‘Think before you leap’ is a phrase that one can comfortably associate with India’s ambition of building 100 smart cities by empowering them with IoT devices in every nook and corner.
That’s because India has a habit of noticing loop holes a bit too late in the day. If our government does not ensure that the enormous amount of data generated by smart cities will be safe, it will remain an ambiguous two-faced creature.
There’s no doubt that with smart cities there will be terabytes of data exchanged between devices flying in and out of datacenters, presenting a truly massive attack surface for hackers to exploit, says Rajesh Maurya, country manager, India and SAARC, Fortinet.
And that’s true to a large extent. Consider a 2014 KPMG cybercrime survey, which revealed that 49 percent of Indian respondents have experienced cyber-attacks and that number is actually increasing year-on-year. Although, the concept of smart cities is yet to take off, we can imagine the number of cyber-attacks that they would fall victim to, owing to its enormity and management issues.
“Cyber criminals are today trying to exploit this as an area. Threats grew in the mobility space as more people began becoming a part of the connected world,” says Ambarish Deshpande, MD, Blue Coat. Therefore, cyber-attacks on smart cities should not come as a surprise to us.
Deshpande feels that what happened with mobility will happen with IoT as well. Every device will have an Internet protocol, and smart cities will have users connected to each other like never before, “And every time such things are established cyber criminals will look for opportunities to create chaos,” he says.
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That’s something that Sanjay Rohatgi, VP, India, Symantec, agrees with. “Like any other ICT environment, cities can experience different types of cyber-attacks. As systems grow more complex, become more interconnected and handle more information, their exposure to vulnerabilities increases, whether due to malicious intent or human error,” he says.
One way to fix is to ensure that security vendors play an active role in IoT and smart cities. The architects of smart cities have to build in security from the design level itself, as Deshpande rightly points out that “security cannot be an after-thought in this case.”
While that’s true, Fortinet’s Maurya says, another problem is that in this early stage of development of IoT, vendors do not focus on security because of the cost factor. “Also the embedded operating systems they use are usually not patched on a regular basis,” he says.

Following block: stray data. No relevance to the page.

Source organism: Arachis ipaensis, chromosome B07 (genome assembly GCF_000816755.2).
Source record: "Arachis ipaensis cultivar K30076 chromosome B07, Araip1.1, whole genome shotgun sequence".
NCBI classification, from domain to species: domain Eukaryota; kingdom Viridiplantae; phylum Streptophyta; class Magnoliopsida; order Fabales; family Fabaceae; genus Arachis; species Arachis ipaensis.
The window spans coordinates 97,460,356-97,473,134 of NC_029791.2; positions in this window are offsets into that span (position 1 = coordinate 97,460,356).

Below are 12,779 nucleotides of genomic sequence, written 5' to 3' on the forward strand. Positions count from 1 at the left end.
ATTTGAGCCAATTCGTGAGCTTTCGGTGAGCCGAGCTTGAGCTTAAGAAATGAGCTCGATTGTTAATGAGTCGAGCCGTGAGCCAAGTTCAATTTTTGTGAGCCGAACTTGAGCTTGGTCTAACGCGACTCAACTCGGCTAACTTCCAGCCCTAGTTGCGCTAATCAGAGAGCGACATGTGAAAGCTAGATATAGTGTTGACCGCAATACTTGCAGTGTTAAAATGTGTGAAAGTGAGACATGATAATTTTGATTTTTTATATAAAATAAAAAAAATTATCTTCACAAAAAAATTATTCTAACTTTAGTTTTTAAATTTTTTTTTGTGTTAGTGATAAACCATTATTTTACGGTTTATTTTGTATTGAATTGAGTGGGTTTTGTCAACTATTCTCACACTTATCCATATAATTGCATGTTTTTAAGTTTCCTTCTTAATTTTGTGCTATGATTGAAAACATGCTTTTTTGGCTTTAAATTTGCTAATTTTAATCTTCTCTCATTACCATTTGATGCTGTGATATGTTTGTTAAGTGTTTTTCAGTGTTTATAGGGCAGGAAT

However, having said that, it is definitely not impossible to secure smart cities. It is important to understand and address vulnerabilities associated with IoT in its early stages as companies cannot fully rely on IoT vendors to patch vulnerabilities and protect against all attack vectors.
“Recognize the need for actionable threat intelligence as attacks are becoming more evasive and can circumvent traditional perimeter protection such as next-generation firewalls and unified threat management devices,” says Maurya. That’s important because, according to Maurya, most IoT devices, like printers or webcams wouldn’t come with antivirus control but even if they did, the size and diversity of the IoT ecosystem would make the process impossibly complex to manage. “This makes IoT a low hanging fruit for hackers to exploit,” says Maurya.
Another best practice, according to Deshpande, is that while using IoT devices or the benefits of smart cities, it is advisable to be extremely careful about the location from where one is using a sensitive application.
Also, vendors say, the government should look for technologies that focus on discovering unknown threats that have tried or are trying to enter their networks. A significant point that Maurya highlights with regard to security is formulation of a good incident response process.
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“No matter how much money is spent on security, no organization is 100 percent secure from breaches. There should be an incident response plan to ensure you have processes, procedures and skilled resources to quickly identify and mitigate threats as soon as they hit a network,” says Maurya.
Apart from securing networks, it is equally important to ensure that our mobiles and laptops are capable enough to understand rogue applications.
“Developing an end-to-end framework to manage critical infrastructure, promote compliance, mitigate fraud, and protect privacy are important steps in the right direction towards building resilient smart cities that will set new benchmarks in urban development,” says Symantec’s Rohatgi.
To sum up in a nutshell, security, when it comes to smart cities, is still a work-in-progress. The government and security providers need to work in tandem to ensure security.
Otherwise the smart city project could remain an ambiguous two-faced creature trapped in the new-age threat environment.